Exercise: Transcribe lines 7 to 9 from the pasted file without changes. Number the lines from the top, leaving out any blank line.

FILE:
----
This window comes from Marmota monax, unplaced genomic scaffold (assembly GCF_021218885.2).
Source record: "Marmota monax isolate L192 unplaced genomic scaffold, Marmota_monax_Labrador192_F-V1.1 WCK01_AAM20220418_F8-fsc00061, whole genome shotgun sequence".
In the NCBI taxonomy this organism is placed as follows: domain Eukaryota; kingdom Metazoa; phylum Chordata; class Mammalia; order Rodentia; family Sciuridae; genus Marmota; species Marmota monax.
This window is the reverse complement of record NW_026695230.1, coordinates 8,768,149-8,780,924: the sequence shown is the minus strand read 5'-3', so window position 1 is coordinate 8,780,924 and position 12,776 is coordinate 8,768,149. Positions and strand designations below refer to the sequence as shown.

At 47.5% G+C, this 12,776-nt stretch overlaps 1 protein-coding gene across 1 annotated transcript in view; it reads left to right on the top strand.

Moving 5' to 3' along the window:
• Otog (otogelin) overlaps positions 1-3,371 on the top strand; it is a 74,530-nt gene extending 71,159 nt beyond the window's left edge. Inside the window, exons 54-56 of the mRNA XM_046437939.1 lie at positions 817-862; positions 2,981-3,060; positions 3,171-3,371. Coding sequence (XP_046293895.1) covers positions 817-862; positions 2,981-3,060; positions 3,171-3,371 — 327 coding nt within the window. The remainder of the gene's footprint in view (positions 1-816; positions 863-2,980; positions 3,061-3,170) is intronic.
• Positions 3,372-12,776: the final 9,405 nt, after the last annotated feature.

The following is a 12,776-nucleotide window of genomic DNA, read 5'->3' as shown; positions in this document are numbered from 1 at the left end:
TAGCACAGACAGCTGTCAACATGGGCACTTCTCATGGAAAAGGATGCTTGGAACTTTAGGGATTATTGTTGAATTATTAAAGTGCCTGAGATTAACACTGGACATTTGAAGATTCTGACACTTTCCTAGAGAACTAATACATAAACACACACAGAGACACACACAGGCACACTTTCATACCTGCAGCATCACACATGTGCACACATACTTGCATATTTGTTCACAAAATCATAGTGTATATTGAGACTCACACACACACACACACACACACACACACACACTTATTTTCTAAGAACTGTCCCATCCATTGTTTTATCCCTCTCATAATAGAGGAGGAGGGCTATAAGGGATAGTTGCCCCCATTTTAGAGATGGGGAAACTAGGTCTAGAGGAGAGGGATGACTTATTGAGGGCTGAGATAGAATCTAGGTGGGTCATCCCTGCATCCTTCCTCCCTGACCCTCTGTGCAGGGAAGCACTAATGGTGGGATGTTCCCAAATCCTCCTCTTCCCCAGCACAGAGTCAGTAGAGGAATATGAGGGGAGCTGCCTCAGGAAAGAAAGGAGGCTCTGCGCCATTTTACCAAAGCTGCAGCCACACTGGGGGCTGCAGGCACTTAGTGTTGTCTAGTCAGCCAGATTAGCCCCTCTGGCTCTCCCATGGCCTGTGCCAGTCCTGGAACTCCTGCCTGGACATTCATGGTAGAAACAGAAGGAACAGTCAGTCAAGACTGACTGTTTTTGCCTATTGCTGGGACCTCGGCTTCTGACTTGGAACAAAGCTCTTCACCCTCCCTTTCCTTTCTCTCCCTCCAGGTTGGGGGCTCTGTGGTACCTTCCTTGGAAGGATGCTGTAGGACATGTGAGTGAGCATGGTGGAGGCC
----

• Otog (otogelin) overlaps positions 1-3,371 on the top strand; it is a 74,530-nt gene extending 71,159 nt beyond the window's left edge. Inside the window, exons 54-56 of the mRNA XM_046437939.1 lie at positions 817-862; positions 2,981-3,060; positions 3,171-3,371. Coding sequence (XP_046293895.1) covers positions 817-862; positions 2,981-3,060; positions 3,171-3,371 — 327 coding nt within the window. The remainder of the gene's footprint in view (positions 1-816; positions 863-2,980; positions 3,061-3,170) is intronic.
• Positions 3,372-12,776: the final 9,405 nt, after the last annotated feature.

The following is a 12,776-nucleotide window of genomic DNA, read 5'->3' as shown; positions in this document are numbered from 1 at the left end: